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Critical Care Medicine:
doi: 10.1097/01.CCM.0000266536.14736.03
Clinical Investigations

Pronounced elevation of resistin correlates with severity of disease in severe sepsis and septic shock

Sundén-Cullberg, Jonas MD; Nyström, Thomas MD, PhD; Lee, Martin L. PhD; Mullins, Gail E. PhD; Tokics, Leif MD, PhD; Andersson, Jan MD, PhD; Norrby-Teglund, Anna PhD; Treutiger, Carl Johan MD, PhD

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Abstract

Objective: Resistin induces insulin resistance in mice. In humans, recent data suggest that resistin functions as a proinflammatory cytokine. Here, we studied resistin up to 2 wks after admission in patients with septic shock and/or severe sepsis.

Design: Two prospective studies of patients with sepsis and in vitro studies of resistin interaction with monocytes.

Setting: Intensive care unit at Karolinska University Hospital and Center for Infectious Medicine, Karolinska Institute, Huddinge, Sweden.

Patients: Twenty-nine patients with severe sepsis and 66 with septic shock.

Interventions: None.

Measurements and Main Results: Ninety-five patients were studied, 25 of whom died within 28 days. Resistin and cytokine levels and routine biochemistry were measured at three to six defined time points during the first 2 wks after admission and were correlated to other cytokines, glucose levels, body mass index, Acute Physiology and Chronic Health Evaluation II, and Sepsis-related Organ Failure Assessment scores.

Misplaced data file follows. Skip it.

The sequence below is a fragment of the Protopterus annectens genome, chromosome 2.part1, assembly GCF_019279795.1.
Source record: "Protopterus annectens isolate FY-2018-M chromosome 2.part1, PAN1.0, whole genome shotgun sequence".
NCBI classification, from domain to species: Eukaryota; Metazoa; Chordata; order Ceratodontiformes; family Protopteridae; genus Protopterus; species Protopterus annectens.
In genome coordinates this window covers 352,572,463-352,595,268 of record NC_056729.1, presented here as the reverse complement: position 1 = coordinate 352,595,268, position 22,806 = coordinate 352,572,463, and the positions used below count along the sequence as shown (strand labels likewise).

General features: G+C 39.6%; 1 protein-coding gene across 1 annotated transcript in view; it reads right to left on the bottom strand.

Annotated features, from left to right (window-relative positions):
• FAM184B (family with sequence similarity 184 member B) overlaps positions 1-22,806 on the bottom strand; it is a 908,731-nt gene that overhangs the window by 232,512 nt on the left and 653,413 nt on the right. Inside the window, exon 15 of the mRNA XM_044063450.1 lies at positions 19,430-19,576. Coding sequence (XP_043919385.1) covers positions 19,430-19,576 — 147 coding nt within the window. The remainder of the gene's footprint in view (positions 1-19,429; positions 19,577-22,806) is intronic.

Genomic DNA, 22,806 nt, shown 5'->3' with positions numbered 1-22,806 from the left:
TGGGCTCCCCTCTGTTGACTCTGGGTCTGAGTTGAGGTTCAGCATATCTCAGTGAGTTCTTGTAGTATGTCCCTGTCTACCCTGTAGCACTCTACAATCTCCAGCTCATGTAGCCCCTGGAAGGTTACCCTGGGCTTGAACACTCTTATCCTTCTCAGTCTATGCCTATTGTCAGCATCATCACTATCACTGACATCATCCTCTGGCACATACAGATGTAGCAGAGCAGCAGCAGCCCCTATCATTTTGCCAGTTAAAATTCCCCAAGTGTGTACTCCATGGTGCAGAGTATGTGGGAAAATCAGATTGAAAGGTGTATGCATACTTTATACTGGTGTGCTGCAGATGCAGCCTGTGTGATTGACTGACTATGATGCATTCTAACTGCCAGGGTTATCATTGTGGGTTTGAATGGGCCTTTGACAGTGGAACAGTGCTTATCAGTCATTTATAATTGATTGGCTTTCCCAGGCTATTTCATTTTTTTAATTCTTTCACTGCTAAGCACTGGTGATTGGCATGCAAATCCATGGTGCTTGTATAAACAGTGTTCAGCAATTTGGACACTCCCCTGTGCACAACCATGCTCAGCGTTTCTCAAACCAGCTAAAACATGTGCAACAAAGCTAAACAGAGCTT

Serum resistin was significantly elevated compared with healthy controls (p < .000001) and correlated with severity of disease as measured by Acute Physiology and Chronic Health Evaluation II and Sepsis-related Organ Failure Assessment scores, with an increasingly strong degree of correlation over time. Median levels were four- to eight-fold higher than controls and remained high up to 2 wks after admission to the intensive care unit. Levels correlated with interleukin-6, interleukin-8, interleukin-10, tumor necrosis factor-α, creatinine, D-dimer, and lactate, but not with p-glucose or body mass index. In vitro, resistin was released from monocytes after stimulation with either lipopolysaccharide or high mobility group box 1 protein. Recombinant resistin itself up-regulated intercellular adhesion molecule-1 on monocytes.

Conclusions: This is the first study assessing systemic levels of resistin in patients with septic shock/severe sepsis. We show that resistin is a marker of severity of disease and possibly a mediator of the prolonged inflammatory state seen in infected critically ill patients. Further exploration of resistin as a therapeutic target and marker of disease is merited.

© 2007 by the Society of Critical Care Medicine and Lippincott Williams & Wilkins

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